Diagram showing that the SHA-256 cryptographic hash function creates
                        completely unique hash values for two QLDB Ion documents that differ by
                        only a single digit.

The SHA-256 hash function is one-way, meaning that it's not mathematically feasible to compute the input when given an output.

                    Diagram showing that it's not feasible to compute the input QLDB Ion
                        document when given an output hash value.

The following data inputs are hashed in QLDB for verification purposes:

  • Document revisions

  • PartiQL statements

  • Revision entries

  • Journal blocks


A digest is a cryptographic representation of your ledger's entire journal at a point in time. A journal is append-only, and journal blocks are sequenced and hash-chained similar to blockchains.

QLDB enables you to generate a digest as a secure output file. Then, you can use that digest to verify the integrity of document revisions that were committed at a prior point in time. If you recalculate hashes by starting with a revision and ending with the digest, you prove that your data has not been altered in between.

Merkle tree

As the size of your ledger grows, it becomes increasingly inefficient to recalculate the journal's full hash chain for verification. QLDB uses a Merkle tree model to address this inefficiency.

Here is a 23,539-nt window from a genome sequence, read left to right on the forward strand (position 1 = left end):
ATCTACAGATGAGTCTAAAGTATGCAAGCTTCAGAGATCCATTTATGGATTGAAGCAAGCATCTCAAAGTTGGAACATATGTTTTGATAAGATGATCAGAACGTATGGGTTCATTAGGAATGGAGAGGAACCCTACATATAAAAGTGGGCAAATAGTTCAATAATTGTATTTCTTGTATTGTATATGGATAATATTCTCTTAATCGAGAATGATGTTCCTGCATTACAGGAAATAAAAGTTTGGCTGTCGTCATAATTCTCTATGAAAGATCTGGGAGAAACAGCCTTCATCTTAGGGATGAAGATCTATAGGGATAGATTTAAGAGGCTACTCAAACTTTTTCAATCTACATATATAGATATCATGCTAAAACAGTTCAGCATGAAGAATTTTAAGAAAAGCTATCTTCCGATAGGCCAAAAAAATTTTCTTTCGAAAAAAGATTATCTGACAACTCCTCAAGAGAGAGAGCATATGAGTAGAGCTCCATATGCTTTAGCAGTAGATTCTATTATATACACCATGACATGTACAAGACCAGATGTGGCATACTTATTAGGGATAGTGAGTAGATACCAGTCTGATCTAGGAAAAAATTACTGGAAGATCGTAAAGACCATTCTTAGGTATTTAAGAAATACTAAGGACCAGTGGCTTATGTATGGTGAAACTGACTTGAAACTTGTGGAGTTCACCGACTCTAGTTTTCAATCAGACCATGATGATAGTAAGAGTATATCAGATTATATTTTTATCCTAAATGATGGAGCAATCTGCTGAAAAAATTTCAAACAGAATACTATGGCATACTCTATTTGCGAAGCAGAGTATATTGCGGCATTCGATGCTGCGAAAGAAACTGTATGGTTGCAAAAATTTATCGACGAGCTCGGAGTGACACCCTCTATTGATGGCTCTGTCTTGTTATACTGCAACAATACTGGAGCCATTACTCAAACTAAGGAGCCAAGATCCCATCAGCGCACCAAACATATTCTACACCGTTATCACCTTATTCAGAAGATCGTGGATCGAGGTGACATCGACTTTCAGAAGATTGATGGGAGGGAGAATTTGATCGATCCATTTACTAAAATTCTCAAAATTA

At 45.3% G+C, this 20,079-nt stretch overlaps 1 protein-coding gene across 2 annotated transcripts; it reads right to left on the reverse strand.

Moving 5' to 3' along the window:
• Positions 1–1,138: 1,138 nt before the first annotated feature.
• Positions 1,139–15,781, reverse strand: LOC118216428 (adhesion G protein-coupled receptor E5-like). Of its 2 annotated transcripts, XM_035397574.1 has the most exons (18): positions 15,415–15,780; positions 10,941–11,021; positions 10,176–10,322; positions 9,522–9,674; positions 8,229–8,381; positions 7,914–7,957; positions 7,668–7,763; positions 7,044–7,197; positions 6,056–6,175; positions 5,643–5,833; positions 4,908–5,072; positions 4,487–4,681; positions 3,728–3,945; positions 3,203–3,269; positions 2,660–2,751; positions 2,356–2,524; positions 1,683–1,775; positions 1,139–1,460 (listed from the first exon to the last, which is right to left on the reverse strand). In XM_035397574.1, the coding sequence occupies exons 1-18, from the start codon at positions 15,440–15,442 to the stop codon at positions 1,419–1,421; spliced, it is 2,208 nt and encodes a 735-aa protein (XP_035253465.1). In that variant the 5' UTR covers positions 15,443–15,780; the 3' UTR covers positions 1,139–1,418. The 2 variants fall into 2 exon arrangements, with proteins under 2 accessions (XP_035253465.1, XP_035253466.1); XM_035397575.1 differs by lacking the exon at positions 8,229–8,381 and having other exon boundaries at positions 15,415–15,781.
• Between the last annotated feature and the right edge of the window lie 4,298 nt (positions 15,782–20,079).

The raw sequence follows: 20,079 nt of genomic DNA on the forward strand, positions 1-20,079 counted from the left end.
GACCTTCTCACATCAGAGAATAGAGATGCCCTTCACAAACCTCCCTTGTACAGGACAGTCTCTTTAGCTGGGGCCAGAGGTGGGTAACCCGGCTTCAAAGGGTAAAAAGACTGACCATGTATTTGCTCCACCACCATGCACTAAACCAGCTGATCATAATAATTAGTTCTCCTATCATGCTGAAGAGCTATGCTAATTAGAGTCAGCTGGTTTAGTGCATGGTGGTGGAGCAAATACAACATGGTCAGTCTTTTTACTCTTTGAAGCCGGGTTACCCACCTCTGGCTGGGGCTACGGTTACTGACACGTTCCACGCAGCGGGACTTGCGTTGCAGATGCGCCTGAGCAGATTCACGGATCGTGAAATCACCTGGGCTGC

A Merkle tree is a tree data structure in which each leaf node represents a hash of a data block. Each non-leaf node is a hash of its child nodes. Commonly used in blockchains, a Merkle tree enables efficient verification of large datasets with an audit proof mechanism. For more information about Merkle trees, see the Merkle tree Wikipedia page. To learn more about Merkle audit proofs and for an example use case, see How Log Proofs Work on the Certificate Transparency site.

The QLDB implementation of the Merkle tree is constructed from a journal's full hash chain. In this model, the leaf nodes are the set of all individual document revision hashes. The root node represents the digest of the entire journal as of a point in time.

Using a Merkle audit proof, you can verify a revision by checking only a small subset of your ledger's revision history. You do this by traversing the tree from a given leaf node (revision) to its root (digest). Along this traversal path, you recursively hash sibling pairs of nodes to compute their parent hash until you end with the digest. This traversal has a time complexity of log(n) nodes in the tree.